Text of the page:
, contributor
    Comments (1475) | Send Message
    interesting.. whats the upside/downside if they pass/fail stress test?
    21 Jun 2014, 10:33 AM Reply Like
  • Harm Elderman
    , contributor
    Comments (2499) | Send Message
    The downside of failing a stress test is obviously unlimited.
    21 Jun 2014, 11:08 AM Reply Like
  • westbroox
    , contributor
    Comments (90) | Send Message
    Downside is always limited, to $0. Upside however is unlimited.
    21 Jun 2014, 04:09 PM Reply Like
  • Ajayyy
    , contributor
    Comments (325) | Send Message
    Only thing I can take away from this is that C is worth the risk and investment. It has underperformed the over-all financial sector and if a few things are done right it could start making massive gains. Those 2016 calls look pretty cheap.
    21 Jun 2014, 12:31 PM Reply Like
  • agaptrader
    , contributor
    Comments (66) | Send Message
    C above 48 and adding to one's position above 50 looks good. It has 10% upside and has a good potential to go to 55 or so..
    Check out my website for more comemnts -
    21 Jun 2014, 02:25 PM Reply Like
  • parw
    , contributor
    Comment (1) | Send Message
    The best solution for these business which are "too big to fail" is to forced them to pay all their bonuses in common stock which they would have to be held for seven years before they could be cashed. Managers would be more careful of their investment since they be the first one to lose in the price of the stock. Government would not have to bail them out or fined them these incredible sums of billions of dollars.
    21 Jun 2014, 02:27 PM Reply Like
  • Chancer
    , contributor
    Comments (4628) | Send Message
    Does C's "business strategy include the foreign operations failures in Mexico and China? Corbat cannot afford to be cocky with the Fed right now. He has to satisfy the Fed and get foreign operations under control. Firing more management dead weight would not hurt either. Corbat should meet the Fed hat in hand and bow deeply.
    21 Jun 2014, 03:51 PM Reply Like
  • User 25343473
    , contributor
    Comment (1) | Send Message
    Citi has always tried to cover its tracks by firing numerous people and blaming their law breaking on unauthorized staff actions. Of course their cover ups also involve law breaking (think Watergate). Mexico and China are recent examples of this, but their involvement in money laundering has been too widespread to blame on renegade employees alone.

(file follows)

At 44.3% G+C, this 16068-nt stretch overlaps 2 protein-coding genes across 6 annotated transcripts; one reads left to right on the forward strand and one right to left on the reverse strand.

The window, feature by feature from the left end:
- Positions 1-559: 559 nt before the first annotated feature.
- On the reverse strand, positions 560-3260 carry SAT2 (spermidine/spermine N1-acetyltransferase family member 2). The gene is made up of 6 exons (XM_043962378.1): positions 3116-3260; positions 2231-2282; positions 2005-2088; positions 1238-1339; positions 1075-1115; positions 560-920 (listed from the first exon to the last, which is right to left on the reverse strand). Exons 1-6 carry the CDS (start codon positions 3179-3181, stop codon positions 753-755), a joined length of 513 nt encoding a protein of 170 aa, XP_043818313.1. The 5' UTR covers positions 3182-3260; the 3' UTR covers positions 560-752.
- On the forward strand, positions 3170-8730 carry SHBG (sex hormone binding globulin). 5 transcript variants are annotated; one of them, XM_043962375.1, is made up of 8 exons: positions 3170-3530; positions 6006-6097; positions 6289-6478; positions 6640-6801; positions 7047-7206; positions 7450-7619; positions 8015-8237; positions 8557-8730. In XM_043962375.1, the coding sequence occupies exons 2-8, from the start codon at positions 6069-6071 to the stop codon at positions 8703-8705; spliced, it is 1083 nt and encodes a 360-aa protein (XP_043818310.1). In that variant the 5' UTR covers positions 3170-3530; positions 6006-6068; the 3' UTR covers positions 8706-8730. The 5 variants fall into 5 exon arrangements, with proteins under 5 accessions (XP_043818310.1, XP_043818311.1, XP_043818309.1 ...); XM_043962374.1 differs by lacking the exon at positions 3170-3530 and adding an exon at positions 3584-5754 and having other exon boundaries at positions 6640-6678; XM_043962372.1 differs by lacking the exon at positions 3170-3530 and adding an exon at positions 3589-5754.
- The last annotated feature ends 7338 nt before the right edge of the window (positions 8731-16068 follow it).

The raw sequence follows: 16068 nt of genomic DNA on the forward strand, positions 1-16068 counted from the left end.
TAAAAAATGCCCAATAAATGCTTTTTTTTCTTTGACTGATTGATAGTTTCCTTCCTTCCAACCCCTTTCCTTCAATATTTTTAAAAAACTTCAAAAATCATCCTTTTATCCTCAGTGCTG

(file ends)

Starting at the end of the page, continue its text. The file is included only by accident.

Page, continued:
21 Jun 2014, 05:28 PM Reply Like
  • Jason B
    , contributor
    Comments (614) | Send Message
    C never failed the stress test in the first place. They are better capitalized than JPM and BAC...this was and remains a hatchet job.


    Funny how the Fed told BAC, JPM and GS their results ahead of time so they could adjust their ask. Shareholders should pay a visit to the Fed and just say "Hi".
    21 Jun 2014, 11:32 PM Reply Like
  • King Rat
    , contributor
    Comments (1831) | Send Message
    I cannot recall ever owning Citi or any major financials directly, mostly for the reasons Buffett stayed out of technology but I am shocked by the hatred being spewed against Citi here.


    No Citi is not TBTF. No company ever has been. Bankruptcy does not mean anybody loses their job or anybody loses their entire investment. What bankruptcy does is clear out NPAs and give quality assets to responsible outside interests. Management is often the first to go.


    What many people clamoring for breakups of "TBTF" corporations fail to realize is that if you do break up "TBTFs", you really magnify the wealth of the "TBTF" executives beyond the wealth they have now. Right now many have tens or hundreds of millions in stock options in their single company. If that company goes bust, so too do their options. Break up their company and they get options or warrants in the new, smaller companies.


    So anybody out there wanting to "punish an 'evil' corporate executive" should just let that executive's "TBTF" company fail.
    22 Jun 2014, 12:48 AM Reply Like